The first time I really noticed her was the first day of school. I don't know if I'd ever seen her before then, but she looked pretty enough that I'd probably have noticed.
Everyone was supposed to introduce themselves, giving their name, middle school, and maybe one or two hobbies. Some people tried to liven up their introductions with carefully-rehearsed jokes or little stories, which we all dutifully applauded, no matter how painful or awkward it was.
I can't remember how my own introduction went. It must have been pretty normal, since I don't have any good or bad memories of it.
The girl behind me stood up, said her name, and sat down again.
That was all. Even the teacher's hesitant suggestions for her to elaborate a bit more was met with a certain expression, that made him trail off into embarrassed mumbles. That expression was one that I'd be more than familiar with, having seen it plenty of times as the year went by. It was a sort of surprised, and yet disdainful expression: "Why are you still bothering me with this? I've already said everything worth saying, so who are you to tell me otherwise?"
From the way she acted, it looked like she wasn't aware of that expression herself. Usually she wore a friendly-looking smile, like cashier clerks at the convenience store. She's not really happy to see you or talk to you; she just smiles because it's polite. It seemed like she saw everyone as around the level of potatoes, male and female alike.
I overheard some of the girls talking about her a little later. It sounded like they tried to make friends with her.
"She's so stuck-up, I can't stand her!"
"She acts like she's the class representative, even though she's not. Every time she opens her mouth, she's ordering you about or talking down to you."
"She doesn't listen to what other people tell her."
Things like that. Girls can be really mean sometimes.
I had to admit that she was a striking beauty, guaranteed to attract the attention of any of us hormone-addled boys, until she opened her mouth. Still with that polite smile, she'd say exactly what was on her mind, without any sense of delicacy or courtesy. I heard that every boy who asked her out was immediately turned down, without mercy. Worse, she started listing out all their faults and shortcomings, instructing them how to change. Word spread fast, and soon none of the male students even dared to approach her, except for official business.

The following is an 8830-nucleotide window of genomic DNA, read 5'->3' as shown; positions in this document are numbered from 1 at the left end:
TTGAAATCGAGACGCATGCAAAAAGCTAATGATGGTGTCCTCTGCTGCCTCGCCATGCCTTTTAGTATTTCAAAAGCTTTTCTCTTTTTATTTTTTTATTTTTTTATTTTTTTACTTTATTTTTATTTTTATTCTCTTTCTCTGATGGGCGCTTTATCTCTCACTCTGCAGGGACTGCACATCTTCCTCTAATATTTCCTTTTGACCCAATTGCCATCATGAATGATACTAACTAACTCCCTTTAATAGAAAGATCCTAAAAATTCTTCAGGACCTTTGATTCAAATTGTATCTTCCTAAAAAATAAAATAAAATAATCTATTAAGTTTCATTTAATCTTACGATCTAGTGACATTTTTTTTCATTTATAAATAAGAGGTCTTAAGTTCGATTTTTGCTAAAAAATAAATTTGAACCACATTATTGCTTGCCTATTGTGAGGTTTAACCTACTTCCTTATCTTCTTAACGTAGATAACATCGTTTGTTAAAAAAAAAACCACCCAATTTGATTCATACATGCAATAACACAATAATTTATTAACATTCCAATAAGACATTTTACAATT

Even so, she turned out to be pretty popular, in her own way. Nobody could call her a close friend, but soon everyone heard of how she went through every club the school had, trying them out one by one. One day she would be dribbling a basketball and scoring easy three-pointers, the next she would be on the track team breaking school records. Swimming, dancing, singing, sewing, cooking... it seemed like there was no end to her talents. Every club in the school wanted her, with the sports clubs in particular asking her to help them win the championships for the year or something. Tennis, lacrosse, soccer, softball...
In the end, she didn't join any of them. Such a fickle person.
She was also very smart. Every question the teacher asked her, she answered perfectly. Even though it didn't seem like she put in any effort towards studying, she aced every test and exam. She was the sort of student every teacher would love to have. If it wasn't for her attitude, she would have been the undisputed school idol. It was like a goddess walking among mortals.
Maybe that's why she acted the way she did.
Because I had to sit right in front of her every day, enduring her cold, uncaring gaze on the back of my head, that must have been why I first noticed her spacing out.
She did it quite often, sometimes even in the middle of class. She still answered questions correctly, but once she was done, she went back to staring at thin air.
I tried asking her what she was thinking about. It didn't go very well.
"What? What do you want?"
Was she just bored, and lost in her own imagination? Or was she watching something none of us could see?
"You'd never understand."
Still, when she was sitting quietly like that, she was really pretty. I think that's why I still remember her, even after all this time.
Tatchi was the one who discovered her interests. He claimed to have been on the same train as her, and along the way, he took out one of his manga to read.
"She was totally reading over my shoulder! Who'd have guessed she'd be that type of girl?"
Everyone's free to have their own likes and dislikes, right?
"No, really! She tried to look like she wasn't interested when I turned around, but I swear she wasn't just bored. I mean, she was definitely excited by what was happening in the story!"
Turned out that Tatchi's manga was about super robots. Not really the sort I read, but when he lent me a few volumes, it turned out to be surprisingly enjoyable, even though the plot was kind of simple. The hero always won, even if he had to rely on some miracle the author dreamed up.
"Hey, you think I could have a chance if I used this? Mutual interests, right? You have to admit she looks cute, long hair and all. She's got a great figure, too. Maybe I can fix her troublesome personality if I work at it?"
Tatchi is an idiot.
I brought it up to her the next time I saw her spacing out. For once, she didn't react like she usually did, brushing me off with some dismissive answer. Instead, she leaned forward, eyes bright.
"Do you think such things can happen in real life?"
That's a weird question to ask. If you asked me whether I believed in the supernatural and fantastic things that only happened in stories, the answer would have been a definite no. I can't even remember when I realized that aliens, demons, ghosts, giant robots, and superpowered people only existed in works of fiction; by the time it mattered, I had already long given up on such childish things.
Needless to say, I don't believe in Santa Claus or the Tooth Fairy or anything like that either.
"But what if you see it with your own eyes? Don't you believe in miracles that come from the gods?"
It's not like I insist that everything can be explained by today's science, of course. There are still a lot of things we haven't learned about yet, but I think there will be a reasonable explanation for everything, sooner or later.